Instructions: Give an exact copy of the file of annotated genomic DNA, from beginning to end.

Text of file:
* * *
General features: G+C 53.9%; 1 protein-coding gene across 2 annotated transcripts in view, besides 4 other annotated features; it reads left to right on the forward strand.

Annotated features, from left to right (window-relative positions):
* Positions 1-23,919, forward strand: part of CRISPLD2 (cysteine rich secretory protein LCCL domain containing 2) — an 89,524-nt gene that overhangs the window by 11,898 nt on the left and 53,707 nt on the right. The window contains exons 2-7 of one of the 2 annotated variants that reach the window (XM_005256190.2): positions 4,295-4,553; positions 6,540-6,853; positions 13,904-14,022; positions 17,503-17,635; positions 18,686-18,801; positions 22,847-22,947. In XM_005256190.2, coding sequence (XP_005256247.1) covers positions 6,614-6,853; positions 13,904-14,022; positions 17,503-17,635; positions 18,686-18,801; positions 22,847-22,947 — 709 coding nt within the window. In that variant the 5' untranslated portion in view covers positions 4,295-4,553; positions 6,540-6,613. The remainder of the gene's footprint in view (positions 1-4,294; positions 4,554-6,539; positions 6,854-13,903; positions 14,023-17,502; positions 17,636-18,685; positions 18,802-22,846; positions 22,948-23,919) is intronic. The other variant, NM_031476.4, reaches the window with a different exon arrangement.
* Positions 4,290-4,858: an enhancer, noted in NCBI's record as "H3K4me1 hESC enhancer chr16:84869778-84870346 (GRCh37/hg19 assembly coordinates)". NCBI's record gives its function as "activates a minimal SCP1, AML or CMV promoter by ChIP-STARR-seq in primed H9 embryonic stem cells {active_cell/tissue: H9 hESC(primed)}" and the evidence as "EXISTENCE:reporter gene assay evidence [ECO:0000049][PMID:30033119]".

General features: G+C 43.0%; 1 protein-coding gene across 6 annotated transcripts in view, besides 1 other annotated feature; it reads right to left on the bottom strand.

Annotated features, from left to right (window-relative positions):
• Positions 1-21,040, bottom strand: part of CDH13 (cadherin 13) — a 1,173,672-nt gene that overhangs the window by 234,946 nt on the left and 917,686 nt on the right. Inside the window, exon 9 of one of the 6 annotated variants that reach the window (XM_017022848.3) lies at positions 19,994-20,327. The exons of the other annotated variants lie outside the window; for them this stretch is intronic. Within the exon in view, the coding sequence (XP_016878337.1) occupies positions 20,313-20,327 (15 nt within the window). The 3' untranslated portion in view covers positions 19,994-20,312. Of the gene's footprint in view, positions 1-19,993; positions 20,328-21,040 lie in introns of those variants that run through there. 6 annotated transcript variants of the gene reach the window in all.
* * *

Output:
General features: G+C 53.9%; 1 protein-coding gene across 2 annotated transcripts in view, besides 4 other annotated features; it reads left to right on the forward strand.

Annotated features, from left to right (window-relative positions):
* Positions 1-23,919, forward strand: part of CRISPLD2 (cysteine rich secretory protein LCCL domain containing 2) — an 89,524-nt gene that overhangs the window by 11,898 nt on the left and 53,707 nt on the right. The window contains exons 2-7 of one of the 2 annotated variants that reach the window (XM_005256190.2): positions 4,295-4,553; positions 6,540-6,853; positions 13,904-14,022; positions 17,503-17,635; positions 18,686-18,801; positions 22,847-22,947. In XM_005256190.2, coding sequence (XP_005256247.1) covers positions 6,614-6,853; positions 13,904-14,022; positions 17,503-17,635; positions 18,686-18,801; positions 22,847-22,947 — 709 coding nt within the window. In that variant the 5' untranslated portion in view covers positions 4,295-4,553; positions 6,540-6,613. The remainder of the gene's footprint in view (positions 1-4,294; positions 4,554-6,539; positions 6,854-13,903; positions 14,023-17,502; positions 17,636-18,685; positions 18,802-22,846; positions 22,948-23,919) is intronic. The other variant, NM_031476.4, reaches the window with a different exon arrangement.
* Positions 4,290-4,858: an enhancer, noted in NCBI's record as "H3K4me1 hESC enhancer chr16:84869778-84870346 (GRCh37/hg19 assembly coordinates)". NCBI's record gives its function as "activates a minimal SCP1, AML or CMV promoter by ChIP-STARR-seq in primed H9 embryonic stem cells {active_cell/tissue: H9 hESC(primed)}" and the evidence as "EXISTENCE:reporter gene assay evidence [ECO:0000049][PMID:30033119]".

General features: G+C 43.0%; 1 protein-coding gene across 6 annotated transcripts in view, besides 1 other annotated feature; it reads right to left on the bottom strand.

Annotated features, from left to right (window-relative positions):
• Positions 1-21,040, bottom strand: part of CDH13 (cadherin 13) — a 1,173,672-nt gene that overhangs the window by 234,946 nt on the left and 917,686 nt on the right. Inside the window, exon 9 of one of the 6 annotated variants that reach the window (XM_017022848.3) lies at positions 19,994-20,327. The exons of the other annotated variants lie outside the window; for them this stretch is intronic. Within the exon in view, the coding sequence (XP_016878337.1) occupies positions 20,313-20,327 (15 nt within the window). The 3' untranslated portion in view covers positions 19,994-20,312. Of the gene's footprint in view, positions 1-19,993; positions 20,328-21,040 lie in introns of those variants that run through there. 6 annotated transcript variants of the gene reach the window in all.